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Teach for America coming here

Teach for America will soon add Selma to its list of teaching sites, bringing 30 teachers to the Selma City Schools and surrounding counties for the 2010-2011 school year.

Each year the organization adds about three to five new sites.

“It made absolute sense for us to consider the Blackbelt region,” said Ifeyinawa Offor, vice president of new site development.

Applicants sometimes prefer to teach close to their hometowns, and until now, no schools in Perry, Marengo, Hale, Lowndes, Sumter counties or Selma City Schools have had Teach for America partnerships.

Soon all these will be a part of the program. “This year already we’ve had 10 members to join our program who are from Alabama,” Ms. Offor said. “When we come, they’ll have the opportunity to stay in Alabama.”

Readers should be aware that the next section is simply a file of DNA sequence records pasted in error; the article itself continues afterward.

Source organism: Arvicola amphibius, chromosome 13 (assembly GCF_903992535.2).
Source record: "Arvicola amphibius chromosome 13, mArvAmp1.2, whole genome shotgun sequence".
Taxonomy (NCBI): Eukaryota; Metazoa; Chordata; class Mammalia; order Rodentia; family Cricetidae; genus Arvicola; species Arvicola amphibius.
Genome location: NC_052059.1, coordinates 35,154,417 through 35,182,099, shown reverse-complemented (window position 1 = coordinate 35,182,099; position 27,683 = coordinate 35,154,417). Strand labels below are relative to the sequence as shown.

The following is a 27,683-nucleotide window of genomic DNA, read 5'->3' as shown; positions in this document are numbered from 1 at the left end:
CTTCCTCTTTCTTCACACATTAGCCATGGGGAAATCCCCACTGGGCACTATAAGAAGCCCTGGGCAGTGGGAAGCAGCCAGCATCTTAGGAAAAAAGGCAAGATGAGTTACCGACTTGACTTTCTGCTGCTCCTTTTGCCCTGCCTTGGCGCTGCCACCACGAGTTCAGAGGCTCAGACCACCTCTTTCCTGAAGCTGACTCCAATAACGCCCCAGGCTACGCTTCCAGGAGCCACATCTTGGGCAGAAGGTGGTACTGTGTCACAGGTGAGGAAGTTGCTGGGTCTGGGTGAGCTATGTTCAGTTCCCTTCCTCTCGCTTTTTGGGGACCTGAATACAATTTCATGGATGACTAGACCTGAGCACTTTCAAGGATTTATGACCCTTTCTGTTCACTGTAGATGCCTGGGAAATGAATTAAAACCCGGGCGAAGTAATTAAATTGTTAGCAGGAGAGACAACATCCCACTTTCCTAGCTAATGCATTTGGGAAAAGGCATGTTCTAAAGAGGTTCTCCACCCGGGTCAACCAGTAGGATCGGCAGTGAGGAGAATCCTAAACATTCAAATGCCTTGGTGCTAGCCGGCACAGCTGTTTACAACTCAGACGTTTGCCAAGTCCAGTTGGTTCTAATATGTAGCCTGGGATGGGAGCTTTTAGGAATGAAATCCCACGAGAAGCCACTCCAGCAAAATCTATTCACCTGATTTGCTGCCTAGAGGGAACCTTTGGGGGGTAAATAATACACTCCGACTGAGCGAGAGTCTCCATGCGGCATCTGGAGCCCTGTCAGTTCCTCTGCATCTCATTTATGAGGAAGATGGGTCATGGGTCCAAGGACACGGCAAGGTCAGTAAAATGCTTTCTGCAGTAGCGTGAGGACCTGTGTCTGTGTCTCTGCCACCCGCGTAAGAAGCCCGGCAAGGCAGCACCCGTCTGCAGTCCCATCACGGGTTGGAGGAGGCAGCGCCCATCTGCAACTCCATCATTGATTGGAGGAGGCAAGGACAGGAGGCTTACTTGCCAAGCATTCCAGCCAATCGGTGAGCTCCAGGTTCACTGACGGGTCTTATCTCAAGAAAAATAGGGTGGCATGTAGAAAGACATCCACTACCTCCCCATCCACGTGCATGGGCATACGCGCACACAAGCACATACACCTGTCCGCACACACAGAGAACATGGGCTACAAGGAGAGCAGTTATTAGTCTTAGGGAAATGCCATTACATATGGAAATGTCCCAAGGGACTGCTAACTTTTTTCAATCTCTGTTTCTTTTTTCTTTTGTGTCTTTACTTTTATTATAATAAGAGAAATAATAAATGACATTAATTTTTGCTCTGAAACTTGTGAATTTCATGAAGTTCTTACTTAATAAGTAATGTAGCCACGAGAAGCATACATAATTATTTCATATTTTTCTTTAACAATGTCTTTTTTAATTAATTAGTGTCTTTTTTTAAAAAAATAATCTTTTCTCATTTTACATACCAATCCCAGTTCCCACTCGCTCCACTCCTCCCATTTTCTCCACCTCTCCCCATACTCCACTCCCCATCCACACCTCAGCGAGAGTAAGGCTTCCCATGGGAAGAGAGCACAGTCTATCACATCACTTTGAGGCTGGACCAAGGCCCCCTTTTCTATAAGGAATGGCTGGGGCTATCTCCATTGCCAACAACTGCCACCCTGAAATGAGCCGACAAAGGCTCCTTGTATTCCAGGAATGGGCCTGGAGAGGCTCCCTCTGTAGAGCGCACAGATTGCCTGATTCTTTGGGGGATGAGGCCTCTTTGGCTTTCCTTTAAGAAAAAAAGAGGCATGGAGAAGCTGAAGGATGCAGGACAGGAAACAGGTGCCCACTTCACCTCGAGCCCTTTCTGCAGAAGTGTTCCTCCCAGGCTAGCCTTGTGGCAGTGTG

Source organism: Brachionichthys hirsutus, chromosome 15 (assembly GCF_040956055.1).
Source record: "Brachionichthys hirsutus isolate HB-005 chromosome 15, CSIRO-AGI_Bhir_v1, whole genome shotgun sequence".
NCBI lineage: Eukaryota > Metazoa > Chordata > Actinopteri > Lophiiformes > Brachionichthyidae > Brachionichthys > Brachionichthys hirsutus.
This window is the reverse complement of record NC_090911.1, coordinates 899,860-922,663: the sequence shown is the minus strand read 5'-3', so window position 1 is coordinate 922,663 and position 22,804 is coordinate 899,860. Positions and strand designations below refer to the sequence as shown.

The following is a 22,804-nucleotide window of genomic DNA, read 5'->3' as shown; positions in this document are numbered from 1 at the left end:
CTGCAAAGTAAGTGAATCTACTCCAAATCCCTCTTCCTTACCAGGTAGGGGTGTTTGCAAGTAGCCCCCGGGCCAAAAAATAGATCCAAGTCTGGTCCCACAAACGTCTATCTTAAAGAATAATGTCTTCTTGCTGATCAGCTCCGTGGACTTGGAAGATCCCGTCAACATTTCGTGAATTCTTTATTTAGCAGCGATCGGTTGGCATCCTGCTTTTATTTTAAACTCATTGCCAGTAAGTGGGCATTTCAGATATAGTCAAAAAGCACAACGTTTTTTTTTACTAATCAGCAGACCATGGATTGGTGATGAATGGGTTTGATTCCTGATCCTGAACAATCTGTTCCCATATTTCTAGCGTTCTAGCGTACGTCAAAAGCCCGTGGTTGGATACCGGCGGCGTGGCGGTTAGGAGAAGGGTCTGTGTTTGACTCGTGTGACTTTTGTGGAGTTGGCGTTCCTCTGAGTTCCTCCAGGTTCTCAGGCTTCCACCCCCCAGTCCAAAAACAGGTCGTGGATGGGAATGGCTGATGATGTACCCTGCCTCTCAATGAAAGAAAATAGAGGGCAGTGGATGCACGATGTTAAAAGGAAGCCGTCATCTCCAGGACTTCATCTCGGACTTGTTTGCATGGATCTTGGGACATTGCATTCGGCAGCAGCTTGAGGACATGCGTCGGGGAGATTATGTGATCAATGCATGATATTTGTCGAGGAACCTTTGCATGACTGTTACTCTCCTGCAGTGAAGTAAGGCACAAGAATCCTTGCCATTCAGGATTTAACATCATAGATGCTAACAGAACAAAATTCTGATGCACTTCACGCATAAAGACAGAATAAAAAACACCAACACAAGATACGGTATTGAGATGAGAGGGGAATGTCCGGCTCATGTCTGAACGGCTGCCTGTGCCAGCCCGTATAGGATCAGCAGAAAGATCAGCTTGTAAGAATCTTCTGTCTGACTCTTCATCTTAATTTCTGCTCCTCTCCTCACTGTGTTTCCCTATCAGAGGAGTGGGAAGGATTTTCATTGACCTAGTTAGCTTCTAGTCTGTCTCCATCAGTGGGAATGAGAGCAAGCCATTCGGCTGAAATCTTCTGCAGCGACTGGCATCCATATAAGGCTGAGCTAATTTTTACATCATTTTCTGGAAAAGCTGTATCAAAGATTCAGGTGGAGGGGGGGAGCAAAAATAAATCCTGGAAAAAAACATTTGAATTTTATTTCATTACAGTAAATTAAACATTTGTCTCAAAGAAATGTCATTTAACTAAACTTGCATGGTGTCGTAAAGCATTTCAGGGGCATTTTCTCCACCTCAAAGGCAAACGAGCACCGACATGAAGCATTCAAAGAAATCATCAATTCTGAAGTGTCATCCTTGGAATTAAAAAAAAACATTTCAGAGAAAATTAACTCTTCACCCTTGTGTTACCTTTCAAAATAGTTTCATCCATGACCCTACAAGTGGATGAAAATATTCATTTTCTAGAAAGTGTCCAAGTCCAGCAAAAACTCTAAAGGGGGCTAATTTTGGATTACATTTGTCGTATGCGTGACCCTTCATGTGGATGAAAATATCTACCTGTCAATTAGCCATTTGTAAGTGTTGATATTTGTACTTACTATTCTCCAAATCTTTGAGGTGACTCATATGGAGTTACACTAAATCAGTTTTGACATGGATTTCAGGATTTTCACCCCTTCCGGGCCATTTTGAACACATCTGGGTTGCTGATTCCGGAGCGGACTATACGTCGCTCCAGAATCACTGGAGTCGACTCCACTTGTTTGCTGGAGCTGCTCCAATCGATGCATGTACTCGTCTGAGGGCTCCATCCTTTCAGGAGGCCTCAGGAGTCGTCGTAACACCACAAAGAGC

To be considered to be on the list of sites, the location must fit three criterion. They must show a need of an achievement gap; feasibility, meaning the school district decides to partner with the program; and have enough funding to open the site and finance recruiting, selecting, training and the ongoing support of the program.

Teachers serve a two-year commitment and are provided with a coaching person to assist and help evaluate teaching methods to create a better classroom environment.

Teach for America has found that its teachers have a 94 percent positive approval from principal.

“Our teachers are having a positive effect on students,” said Kerci Marcello Stroud, national communications director.

Teach for America serves 35 regions with 7300 teachers. Last year there were 35,000 applications, and the projection number of applications for this year will be almost 50,000 applicants.

“It’s just really exciting to see how many young people are interested in giving back, especially though Teach for America,” Ms. Stroud said.